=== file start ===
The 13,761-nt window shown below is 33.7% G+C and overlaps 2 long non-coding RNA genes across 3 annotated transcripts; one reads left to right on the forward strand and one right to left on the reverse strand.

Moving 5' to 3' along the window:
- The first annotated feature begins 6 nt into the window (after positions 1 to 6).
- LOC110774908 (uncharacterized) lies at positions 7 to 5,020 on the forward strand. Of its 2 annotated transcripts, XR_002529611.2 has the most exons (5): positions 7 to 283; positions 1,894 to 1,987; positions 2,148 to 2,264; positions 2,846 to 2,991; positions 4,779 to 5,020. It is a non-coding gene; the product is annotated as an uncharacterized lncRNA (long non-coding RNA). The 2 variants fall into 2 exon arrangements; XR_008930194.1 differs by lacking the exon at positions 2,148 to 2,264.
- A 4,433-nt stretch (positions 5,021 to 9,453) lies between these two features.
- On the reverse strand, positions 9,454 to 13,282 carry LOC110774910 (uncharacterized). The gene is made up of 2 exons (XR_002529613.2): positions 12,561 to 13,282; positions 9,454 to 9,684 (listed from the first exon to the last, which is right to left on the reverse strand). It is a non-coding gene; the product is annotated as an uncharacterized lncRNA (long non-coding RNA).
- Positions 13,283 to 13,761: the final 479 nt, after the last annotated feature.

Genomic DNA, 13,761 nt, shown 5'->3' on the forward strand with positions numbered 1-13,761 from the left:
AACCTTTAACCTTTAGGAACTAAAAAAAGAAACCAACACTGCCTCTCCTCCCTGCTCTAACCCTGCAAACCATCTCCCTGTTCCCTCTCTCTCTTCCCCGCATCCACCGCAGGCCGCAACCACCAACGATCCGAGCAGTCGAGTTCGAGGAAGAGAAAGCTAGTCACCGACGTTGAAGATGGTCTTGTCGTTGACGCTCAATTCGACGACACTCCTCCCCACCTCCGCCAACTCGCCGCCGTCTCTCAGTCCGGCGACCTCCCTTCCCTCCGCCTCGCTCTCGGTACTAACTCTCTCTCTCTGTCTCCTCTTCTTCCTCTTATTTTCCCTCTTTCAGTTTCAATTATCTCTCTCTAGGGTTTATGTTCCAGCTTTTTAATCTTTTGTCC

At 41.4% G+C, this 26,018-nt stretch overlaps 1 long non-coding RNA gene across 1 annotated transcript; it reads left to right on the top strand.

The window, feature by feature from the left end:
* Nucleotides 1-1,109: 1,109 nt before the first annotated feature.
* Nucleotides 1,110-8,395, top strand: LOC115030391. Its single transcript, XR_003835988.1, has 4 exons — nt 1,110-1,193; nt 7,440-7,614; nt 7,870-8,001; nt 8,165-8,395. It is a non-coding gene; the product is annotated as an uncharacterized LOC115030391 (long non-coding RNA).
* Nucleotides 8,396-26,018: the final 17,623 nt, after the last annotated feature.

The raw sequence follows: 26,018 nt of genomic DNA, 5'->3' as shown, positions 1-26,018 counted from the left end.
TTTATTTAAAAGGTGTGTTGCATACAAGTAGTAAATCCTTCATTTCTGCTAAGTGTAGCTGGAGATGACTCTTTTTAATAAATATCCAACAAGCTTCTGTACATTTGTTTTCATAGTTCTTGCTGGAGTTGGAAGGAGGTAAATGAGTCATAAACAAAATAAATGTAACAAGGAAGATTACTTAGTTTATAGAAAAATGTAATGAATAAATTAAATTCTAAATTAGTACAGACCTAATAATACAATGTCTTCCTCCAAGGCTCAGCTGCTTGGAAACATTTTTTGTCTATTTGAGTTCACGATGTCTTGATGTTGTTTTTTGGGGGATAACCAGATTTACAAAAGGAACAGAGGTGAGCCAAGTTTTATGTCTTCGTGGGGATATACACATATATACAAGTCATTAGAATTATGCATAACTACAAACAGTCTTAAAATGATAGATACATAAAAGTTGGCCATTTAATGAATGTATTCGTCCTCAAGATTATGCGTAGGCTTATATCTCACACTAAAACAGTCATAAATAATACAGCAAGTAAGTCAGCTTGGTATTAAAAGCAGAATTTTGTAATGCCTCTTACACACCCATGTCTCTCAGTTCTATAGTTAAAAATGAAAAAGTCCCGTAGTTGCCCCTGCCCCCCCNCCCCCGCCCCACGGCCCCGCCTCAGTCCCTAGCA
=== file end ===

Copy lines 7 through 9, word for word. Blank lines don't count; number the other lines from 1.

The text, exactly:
- Positions 13,283 to 13,761: the final 479 nt, after the last annotated feature.

Genomic DNA, 13,761 nt, shown 5'->3' on the forward strand with positions numbered 1-13,761 from the left:
AACCTTTAACCTTTAGGAACTAAAAAAAGAAACCAACACTGCCTCTCCTCCCTGCTCTAACCCTGCAAACCATCTCCCTGTTCCCTCTCTCTCTTCCCCGCATCCACCGCAGGCCGCAACCACCAACGATCCGAGCAGTCGAGTTCGAGGAAGAGAAAGCTAGTCACCGACGTTGAAGATGGTCTTGTCGTTGACGCTCAATTCGACGACACTCCTCCCCACCTCCGCCAACTCGCCGCCGTCTCTCAGTCCGGCGACCTCCCTTCCCTCCGCCTCGCTCTCGGTACTAACTCTCTCTCTCTGTCTCCTCTTCTTCCTCTTATTTTCCCTCTTTCAGTTTCAATTATCTCTCTCTAGGGTTTATGTTCCAGCTTTTTAATCTTTTGTCC